I did some additional readings, this time using a longwire antenna:
Freq. Day Night
910 -4.8dB 0dB
970 +9.3dB +9.3dB
1080 0dB -3.5dB
On the longwire, I noted that on 1080, the signal strength jumps up and down both day and night. I tried to capture a reading that was close to the maximum. The other stations were stable to within +/-0.2dB. I think that most likely, there is some kind of knife edge diffraction effect being caused by the West Hills. If somebody in Portland could take similar signal measurements, the mystery would be solved.
Here is another signal strength mystery, comparing KUGN (590 kHz) against KXOR (660 kHz), as received from Hillsboro. KXOR has 3 dB more transmitter power, but it should be at a slight disadvantage due to being at a higher dial position. When I measure the signal strengths, using the loop, KXOR is 8.9 dB stronger than KUGN.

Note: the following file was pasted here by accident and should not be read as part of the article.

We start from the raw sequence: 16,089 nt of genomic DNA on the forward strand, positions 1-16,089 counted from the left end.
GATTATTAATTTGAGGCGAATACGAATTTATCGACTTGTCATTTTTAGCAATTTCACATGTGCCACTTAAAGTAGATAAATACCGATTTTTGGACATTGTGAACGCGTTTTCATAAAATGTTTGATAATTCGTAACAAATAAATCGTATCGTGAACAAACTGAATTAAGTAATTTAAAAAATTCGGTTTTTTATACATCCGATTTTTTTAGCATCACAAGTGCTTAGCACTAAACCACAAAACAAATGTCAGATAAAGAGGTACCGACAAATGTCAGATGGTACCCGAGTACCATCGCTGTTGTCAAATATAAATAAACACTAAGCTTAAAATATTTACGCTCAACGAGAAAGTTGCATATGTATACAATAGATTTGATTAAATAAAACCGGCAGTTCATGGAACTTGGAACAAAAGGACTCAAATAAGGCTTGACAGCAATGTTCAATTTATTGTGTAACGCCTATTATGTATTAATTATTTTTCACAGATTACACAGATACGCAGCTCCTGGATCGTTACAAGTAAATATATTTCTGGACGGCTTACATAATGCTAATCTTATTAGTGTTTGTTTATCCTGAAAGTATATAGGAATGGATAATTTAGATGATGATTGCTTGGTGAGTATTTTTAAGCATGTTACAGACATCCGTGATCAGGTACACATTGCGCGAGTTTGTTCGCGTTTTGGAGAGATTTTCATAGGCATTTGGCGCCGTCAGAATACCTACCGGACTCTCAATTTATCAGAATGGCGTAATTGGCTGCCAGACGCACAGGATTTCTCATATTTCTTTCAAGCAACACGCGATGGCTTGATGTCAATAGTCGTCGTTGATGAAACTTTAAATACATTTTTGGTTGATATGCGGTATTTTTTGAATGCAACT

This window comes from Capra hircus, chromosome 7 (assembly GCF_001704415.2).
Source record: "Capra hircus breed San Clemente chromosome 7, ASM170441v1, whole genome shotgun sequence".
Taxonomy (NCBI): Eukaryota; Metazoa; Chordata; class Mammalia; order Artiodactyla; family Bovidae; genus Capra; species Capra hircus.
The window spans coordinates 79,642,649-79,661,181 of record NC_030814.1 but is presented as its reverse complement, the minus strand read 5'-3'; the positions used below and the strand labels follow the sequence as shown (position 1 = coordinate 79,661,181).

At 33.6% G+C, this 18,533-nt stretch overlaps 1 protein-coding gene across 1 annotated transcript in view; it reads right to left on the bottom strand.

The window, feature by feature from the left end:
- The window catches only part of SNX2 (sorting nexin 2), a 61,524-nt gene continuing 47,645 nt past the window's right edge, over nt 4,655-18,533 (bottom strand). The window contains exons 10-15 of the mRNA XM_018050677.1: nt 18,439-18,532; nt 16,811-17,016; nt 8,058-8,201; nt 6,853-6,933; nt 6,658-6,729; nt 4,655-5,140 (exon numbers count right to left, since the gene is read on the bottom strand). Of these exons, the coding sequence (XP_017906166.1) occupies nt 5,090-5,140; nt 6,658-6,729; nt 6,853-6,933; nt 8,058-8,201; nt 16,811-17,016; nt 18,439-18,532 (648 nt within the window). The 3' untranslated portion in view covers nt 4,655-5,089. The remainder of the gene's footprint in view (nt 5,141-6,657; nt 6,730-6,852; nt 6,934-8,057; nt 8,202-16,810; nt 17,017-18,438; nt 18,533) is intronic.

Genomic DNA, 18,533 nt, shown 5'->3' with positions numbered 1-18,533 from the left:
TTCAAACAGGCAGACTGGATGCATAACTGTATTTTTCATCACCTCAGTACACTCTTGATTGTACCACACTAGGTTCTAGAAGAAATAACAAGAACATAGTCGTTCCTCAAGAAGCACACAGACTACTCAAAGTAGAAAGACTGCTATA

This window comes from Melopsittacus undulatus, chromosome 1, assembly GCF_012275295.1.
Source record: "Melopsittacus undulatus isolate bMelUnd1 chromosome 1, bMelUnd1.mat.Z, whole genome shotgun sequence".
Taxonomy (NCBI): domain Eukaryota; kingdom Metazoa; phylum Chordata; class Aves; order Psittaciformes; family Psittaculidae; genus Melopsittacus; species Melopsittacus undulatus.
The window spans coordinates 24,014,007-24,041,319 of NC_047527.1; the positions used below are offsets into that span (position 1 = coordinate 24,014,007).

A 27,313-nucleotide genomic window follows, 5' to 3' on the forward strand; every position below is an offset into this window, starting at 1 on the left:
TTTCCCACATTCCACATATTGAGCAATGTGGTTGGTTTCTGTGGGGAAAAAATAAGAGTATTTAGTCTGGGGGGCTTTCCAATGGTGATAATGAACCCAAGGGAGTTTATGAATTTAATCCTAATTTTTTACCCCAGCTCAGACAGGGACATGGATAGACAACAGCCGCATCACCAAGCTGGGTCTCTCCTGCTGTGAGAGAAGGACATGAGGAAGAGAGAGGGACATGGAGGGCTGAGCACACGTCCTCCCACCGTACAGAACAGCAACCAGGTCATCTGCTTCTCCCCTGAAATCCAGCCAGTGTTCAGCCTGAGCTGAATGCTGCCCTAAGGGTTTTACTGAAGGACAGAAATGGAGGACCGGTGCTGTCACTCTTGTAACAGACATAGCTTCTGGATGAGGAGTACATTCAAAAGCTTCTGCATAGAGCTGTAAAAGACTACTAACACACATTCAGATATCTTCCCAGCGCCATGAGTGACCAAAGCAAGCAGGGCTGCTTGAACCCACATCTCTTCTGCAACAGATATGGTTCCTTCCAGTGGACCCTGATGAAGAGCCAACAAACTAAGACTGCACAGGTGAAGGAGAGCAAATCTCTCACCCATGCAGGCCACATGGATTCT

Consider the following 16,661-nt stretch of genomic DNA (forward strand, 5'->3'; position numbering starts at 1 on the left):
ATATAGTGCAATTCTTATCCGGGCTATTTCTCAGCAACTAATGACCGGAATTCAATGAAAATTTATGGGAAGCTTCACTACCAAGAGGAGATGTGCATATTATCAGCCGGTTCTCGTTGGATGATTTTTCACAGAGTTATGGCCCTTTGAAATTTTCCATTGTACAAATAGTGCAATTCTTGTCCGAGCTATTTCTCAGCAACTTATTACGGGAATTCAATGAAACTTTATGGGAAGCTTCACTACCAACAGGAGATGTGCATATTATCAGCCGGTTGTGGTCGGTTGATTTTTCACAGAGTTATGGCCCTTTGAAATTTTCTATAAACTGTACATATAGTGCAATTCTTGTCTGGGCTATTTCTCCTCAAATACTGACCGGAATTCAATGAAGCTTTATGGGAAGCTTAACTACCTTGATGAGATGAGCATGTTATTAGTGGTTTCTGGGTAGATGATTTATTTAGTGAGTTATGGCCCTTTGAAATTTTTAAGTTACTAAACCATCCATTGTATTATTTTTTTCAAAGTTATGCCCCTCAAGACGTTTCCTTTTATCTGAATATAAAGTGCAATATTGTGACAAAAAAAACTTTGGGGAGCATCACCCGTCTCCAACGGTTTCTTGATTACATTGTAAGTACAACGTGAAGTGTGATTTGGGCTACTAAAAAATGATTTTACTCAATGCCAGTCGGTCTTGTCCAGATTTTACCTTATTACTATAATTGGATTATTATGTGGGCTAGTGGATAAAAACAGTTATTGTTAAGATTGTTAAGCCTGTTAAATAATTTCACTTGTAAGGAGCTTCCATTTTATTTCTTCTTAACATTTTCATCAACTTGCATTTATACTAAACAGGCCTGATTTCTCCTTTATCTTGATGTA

KUGN is DAN (directional antenna at night) and Hillsoboro is receiving less then the full 5 kW.
KXOR is only 75 W at night.
On a field strength meter, 9 dB difference is a voltage reading. Assuming day time measurements, 3 dB more power is 6 dB more voltage, not all that far off from 9 dB especially when you consider your location versus the locations of the two stations and all the topography in-between, the electrical length and physical length of the towers involved, etc. etc.